|Publication number||US4709879 A|
|Application number||US 06/935,622|
|Publication date||Dec 1, 1987|
|Filing date||Nov 21, 1986|
|Priority date||Apr 24, 1985|
|Publication number||06935622, 935622, US 4709879 A, US 4709879A, US-A-4709879, US4709879 A, US4709879A|
|Inventors||Lannon F. Stafford|
|Original Assignee||Stafford Lannon F|
|Export Citation||BiBTeX, EndNote, RefMan|
|Patent Citations (6), Referenced by (17), Classifications (11), Legal Events (5)|
|External Links: USPTO, USPTO Assignment, Espacenet|
This is a continuation of co-pending application Ser. No. 726,414 filed on Apr. 24, 1985, now abandoned.
Field of the Invention
This invention relates generally to aircraft and, more particularly, to an aircraft with a controlled flow of air over an airfoil, thereby permitting both vertical takeoffs and landings, as well as vertical and (normal) horizontal flight. The aircraft has passages for redirecting the air flowing over the airfoil to the front of the airfoil and to produce a force in a direction of the desired flight path.
Discussion of the Related Art
In recent years, the increase in the power and efficiency of engines along with the development of lightweight structural materials has provided increased interest and incentive for the practical development of low cost, lightweight personal aircraft. These aircraft have become more inexpensive and more readily available as the improved technology has been applied to the problem.
Notwithstanding the improvements in the newly developed aircraft, these vehicles have been subject to the traditional limitation that the aircraft must develop forward speed relative to air mass before the lifting properties of the airfoil can be utilized. To overcome this problem, aircraft, such as helicopters, have been developed in which the engine and a suitably-oriented propeller provide thrust from the engine literally to drag the aircraft into motion in a vertical direction. Similarly, vertical liftoff aircraft have utilized directed flow of the exhaust of jet engines to produce vertical motion.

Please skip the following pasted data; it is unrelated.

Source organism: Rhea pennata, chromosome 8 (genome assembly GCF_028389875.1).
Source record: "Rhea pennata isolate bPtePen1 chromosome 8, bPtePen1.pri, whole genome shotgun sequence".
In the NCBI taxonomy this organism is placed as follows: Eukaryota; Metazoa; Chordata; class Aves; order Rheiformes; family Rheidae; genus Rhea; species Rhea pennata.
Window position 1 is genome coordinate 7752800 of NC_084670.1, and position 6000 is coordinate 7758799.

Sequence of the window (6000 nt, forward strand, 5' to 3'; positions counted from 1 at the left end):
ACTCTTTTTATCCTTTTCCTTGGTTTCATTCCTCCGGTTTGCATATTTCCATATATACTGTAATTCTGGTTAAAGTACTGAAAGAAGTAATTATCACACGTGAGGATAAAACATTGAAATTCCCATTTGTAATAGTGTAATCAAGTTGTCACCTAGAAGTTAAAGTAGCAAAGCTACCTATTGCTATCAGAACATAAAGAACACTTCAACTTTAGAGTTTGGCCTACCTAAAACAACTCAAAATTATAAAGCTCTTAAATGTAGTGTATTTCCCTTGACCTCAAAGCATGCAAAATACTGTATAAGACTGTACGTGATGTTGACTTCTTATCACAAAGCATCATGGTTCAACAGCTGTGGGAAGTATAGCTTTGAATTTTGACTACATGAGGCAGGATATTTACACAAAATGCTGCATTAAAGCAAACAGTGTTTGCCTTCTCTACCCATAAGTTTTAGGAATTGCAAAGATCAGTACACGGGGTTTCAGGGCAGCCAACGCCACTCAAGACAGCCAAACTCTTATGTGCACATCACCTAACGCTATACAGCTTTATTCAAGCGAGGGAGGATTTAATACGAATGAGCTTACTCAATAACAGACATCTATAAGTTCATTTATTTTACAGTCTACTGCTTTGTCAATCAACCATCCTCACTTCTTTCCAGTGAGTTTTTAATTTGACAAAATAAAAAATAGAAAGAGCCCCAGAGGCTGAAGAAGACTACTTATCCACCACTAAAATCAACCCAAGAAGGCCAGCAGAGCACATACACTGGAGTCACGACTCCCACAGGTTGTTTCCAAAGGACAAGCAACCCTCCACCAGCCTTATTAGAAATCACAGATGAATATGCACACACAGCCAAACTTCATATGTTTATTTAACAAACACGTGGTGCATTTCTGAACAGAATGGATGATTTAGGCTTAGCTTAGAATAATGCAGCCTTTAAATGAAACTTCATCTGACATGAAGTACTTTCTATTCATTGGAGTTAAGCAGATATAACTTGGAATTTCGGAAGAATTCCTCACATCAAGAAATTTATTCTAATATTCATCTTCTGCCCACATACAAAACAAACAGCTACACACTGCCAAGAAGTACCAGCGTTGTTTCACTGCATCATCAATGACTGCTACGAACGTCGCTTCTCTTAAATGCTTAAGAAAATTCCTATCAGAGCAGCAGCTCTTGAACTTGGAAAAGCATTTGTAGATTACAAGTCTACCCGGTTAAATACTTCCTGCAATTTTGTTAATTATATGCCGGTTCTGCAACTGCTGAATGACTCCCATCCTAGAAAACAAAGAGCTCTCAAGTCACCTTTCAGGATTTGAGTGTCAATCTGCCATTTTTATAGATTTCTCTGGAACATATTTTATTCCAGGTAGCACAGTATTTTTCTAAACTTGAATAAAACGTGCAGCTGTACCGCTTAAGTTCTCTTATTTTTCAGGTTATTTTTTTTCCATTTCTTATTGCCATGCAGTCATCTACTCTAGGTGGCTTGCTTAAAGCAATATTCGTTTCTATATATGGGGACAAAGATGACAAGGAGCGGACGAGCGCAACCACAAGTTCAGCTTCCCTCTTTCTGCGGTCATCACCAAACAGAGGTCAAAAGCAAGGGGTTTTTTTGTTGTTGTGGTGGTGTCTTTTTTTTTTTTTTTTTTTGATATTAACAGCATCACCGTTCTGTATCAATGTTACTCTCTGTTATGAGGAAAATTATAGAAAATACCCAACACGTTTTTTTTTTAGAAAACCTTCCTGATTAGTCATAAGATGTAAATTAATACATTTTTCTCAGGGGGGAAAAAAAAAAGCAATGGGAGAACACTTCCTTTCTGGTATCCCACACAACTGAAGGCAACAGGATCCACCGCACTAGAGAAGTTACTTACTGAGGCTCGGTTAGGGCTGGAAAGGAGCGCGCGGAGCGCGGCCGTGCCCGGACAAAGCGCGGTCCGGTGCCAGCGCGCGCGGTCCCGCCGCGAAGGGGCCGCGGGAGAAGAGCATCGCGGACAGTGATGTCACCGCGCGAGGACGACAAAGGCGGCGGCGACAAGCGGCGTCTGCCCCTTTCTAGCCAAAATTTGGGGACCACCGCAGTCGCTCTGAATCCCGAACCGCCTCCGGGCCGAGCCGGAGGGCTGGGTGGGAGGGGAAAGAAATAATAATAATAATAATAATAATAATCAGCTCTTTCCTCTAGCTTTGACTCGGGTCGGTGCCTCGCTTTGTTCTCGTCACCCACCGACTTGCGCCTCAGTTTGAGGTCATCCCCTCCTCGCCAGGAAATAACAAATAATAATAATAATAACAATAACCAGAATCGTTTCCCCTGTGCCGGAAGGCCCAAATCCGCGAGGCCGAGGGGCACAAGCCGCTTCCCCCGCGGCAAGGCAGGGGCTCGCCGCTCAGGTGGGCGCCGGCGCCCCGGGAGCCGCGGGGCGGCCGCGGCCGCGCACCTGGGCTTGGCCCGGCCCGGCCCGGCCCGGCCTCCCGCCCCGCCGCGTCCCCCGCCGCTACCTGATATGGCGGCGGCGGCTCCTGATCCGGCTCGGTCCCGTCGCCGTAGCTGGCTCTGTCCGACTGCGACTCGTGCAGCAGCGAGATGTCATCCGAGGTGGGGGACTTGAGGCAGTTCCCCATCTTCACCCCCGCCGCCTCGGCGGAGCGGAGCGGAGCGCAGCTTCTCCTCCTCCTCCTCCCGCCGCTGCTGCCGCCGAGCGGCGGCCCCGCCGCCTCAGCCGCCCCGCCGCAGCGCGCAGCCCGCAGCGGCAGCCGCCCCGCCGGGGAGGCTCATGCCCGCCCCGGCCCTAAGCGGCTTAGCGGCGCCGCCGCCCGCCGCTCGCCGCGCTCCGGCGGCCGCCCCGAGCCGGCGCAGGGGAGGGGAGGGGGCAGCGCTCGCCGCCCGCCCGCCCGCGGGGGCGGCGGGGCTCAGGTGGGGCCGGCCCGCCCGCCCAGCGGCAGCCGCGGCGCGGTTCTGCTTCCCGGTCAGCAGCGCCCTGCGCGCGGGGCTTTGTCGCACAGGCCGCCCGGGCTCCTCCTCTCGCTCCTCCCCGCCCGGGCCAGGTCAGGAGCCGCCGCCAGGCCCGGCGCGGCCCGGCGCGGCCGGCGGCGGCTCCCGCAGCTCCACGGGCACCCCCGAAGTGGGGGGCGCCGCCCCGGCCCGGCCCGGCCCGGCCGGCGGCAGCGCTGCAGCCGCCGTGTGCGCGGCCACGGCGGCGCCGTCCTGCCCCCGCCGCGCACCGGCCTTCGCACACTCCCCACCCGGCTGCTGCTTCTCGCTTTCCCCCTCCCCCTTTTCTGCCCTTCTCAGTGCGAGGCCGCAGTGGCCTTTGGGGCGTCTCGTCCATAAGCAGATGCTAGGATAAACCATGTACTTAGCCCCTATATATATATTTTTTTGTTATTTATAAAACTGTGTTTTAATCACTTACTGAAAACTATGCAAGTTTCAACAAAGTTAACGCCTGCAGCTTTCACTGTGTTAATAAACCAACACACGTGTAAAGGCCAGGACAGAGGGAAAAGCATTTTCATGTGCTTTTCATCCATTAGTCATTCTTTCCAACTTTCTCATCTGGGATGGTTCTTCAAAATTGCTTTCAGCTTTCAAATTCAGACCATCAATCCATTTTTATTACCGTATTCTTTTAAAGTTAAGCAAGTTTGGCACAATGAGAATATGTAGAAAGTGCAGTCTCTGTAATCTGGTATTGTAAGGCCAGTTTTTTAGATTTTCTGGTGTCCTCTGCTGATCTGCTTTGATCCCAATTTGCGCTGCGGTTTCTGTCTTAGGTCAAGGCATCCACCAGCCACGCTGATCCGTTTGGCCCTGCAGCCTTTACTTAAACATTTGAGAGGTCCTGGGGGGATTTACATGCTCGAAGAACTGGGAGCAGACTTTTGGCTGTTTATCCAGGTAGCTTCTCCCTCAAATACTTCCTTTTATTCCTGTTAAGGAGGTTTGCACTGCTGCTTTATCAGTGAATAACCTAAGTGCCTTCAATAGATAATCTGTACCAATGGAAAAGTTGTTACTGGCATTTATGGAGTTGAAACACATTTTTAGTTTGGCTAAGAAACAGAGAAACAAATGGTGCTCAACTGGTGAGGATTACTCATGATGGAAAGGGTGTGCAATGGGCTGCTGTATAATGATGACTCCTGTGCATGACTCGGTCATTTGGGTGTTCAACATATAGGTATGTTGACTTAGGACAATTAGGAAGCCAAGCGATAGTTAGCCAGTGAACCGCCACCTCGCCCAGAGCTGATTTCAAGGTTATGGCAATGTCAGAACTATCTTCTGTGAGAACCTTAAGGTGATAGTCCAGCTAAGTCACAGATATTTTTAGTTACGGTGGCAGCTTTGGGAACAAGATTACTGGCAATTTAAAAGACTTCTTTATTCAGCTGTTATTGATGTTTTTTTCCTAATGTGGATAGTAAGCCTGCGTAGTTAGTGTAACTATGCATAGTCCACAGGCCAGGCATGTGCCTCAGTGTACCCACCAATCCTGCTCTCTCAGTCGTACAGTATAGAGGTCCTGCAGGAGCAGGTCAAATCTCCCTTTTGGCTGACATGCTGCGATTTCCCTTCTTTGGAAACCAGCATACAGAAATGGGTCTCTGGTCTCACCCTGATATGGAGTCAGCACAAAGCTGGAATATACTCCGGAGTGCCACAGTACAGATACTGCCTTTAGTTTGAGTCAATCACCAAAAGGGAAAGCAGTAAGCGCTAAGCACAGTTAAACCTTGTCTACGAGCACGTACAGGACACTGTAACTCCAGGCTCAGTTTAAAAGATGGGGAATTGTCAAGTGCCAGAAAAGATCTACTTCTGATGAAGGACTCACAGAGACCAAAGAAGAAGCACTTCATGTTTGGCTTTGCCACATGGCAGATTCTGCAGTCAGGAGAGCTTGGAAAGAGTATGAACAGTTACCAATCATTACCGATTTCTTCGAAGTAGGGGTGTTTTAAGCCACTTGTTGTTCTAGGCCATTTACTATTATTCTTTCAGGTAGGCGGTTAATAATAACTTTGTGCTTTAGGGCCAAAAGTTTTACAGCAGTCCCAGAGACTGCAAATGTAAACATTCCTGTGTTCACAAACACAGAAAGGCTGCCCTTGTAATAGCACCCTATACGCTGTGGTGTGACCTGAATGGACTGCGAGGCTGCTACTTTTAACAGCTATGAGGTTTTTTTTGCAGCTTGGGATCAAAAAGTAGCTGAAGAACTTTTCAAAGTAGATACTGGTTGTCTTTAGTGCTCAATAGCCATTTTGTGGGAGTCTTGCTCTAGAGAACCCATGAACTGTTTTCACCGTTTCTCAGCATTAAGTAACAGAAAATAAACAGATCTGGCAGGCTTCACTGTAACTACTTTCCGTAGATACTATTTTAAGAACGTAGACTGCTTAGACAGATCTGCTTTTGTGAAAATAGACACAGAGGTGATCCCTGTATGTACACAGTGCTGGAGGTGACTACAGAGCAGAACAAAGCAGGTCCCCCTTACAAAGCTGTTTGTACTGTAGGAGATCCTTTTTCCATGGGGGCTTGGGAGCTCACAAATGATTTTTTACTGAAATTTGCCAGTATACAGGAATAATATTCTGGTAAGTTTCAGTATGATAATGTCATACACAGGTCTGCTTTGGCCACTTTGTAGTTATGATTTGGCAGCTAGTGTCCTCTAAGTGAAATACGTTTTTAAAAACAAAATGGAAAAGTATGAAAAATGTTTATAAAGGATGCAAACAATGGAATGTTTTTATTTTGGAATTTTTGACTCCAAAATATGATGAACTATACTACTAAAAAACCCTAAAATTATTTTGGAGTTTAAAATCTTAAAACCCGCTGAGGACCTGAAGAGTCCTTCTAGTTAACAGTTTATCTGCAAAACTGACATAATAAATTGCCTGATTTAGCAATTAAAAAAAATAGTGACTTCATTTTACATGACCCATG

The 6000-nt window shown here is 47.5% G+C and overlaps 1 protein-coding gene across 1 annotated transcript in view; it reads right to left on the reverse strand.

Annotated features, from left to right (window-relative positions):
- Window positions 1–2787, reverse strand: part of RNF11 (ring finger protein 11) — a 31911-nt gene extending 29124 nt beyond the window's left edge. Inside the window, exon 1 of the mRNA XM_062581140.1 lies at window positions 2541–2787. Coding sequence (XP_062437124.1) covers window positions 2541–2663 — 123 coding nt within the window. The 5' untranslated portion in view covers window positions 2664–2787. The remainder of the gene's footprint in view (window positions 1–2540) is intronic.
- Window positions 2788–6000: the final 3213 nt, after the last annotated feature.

However, in the cases of these types of vertical travel aircraft, the apparatus has been complex and expensive, and has attempted to solve the problem of vertical travel through the use of directed force rather than the attempt to utilize the properties of a lifting body. For example, U.S. Pat. No. 3,987,981, "Roll Control For Aircraft, Particularly Flying Barrels, Adapted to be Driven by Means of Ducted Fans," uses louvers or flaps to direct the flow of air from a ducted fan in the opposite direction from the direction of the directed flight pattern. A similar technique is shown for U.S. Pat. No. 2,610,005 "Propulsion Means for Vertical Rising Aircraft." In U.S. Pat. No. 3,901,463 "Lift and Propulsion Means for a Vertical Take-off and Landing Aerodyne" provides two propellers that can simultaneously force air into a partially enclosed chamber, and impart a force in direction opposite to an opening in the chamber. U.S. Pat. No. 2,623,712 "Airplane with Pivotally Mounted Sustaining Wing" provides a wing structure that can be pivoted on a fuselage to provide some measure of control over the flight path. U.S. Pat. No. 2,008,737 "Airplane", discloses a passage in the aircraft so that the force of air against the walls of the passage provide a lifting force for the aircraft. And U.S. Pat. No. 3,017,139, "Ring Airfoil Aircraft" uses flaps to direct the flow of air and provide a lifting force. In each of these examples, the directed air flow is the means of controlling a flight path.
A need has therefore been felt for a simple aircraft configuration that can conveniently and safely move in a vertical direction and that makes use of the properties of the lifting surfaces to provide the requisite vertical force.
It is therefore an object of the present invention to provide an improved aircraft.
It is a further object of the present invention to provide an aircraft capable of travelling in the vertical direction as well as in the normal horizontal direction.
It is yet another object of the present invention to control the flow of air over one or more airfoils so that a lifting force can be established with respect to the aircraft, the vertical lift being present even in the absence of forward motion relative to the ambient air mass.
It is a more particular object of the present invention to provide a mechanism for controlling the flow of air across an airfoil, the control mechanism including apparatus for directing air to the front (and upper surface) of the airfoil.
It is yet another object of the present invention to direct a flow of air in lateral and downward directions to assist in propulsion of the air craft.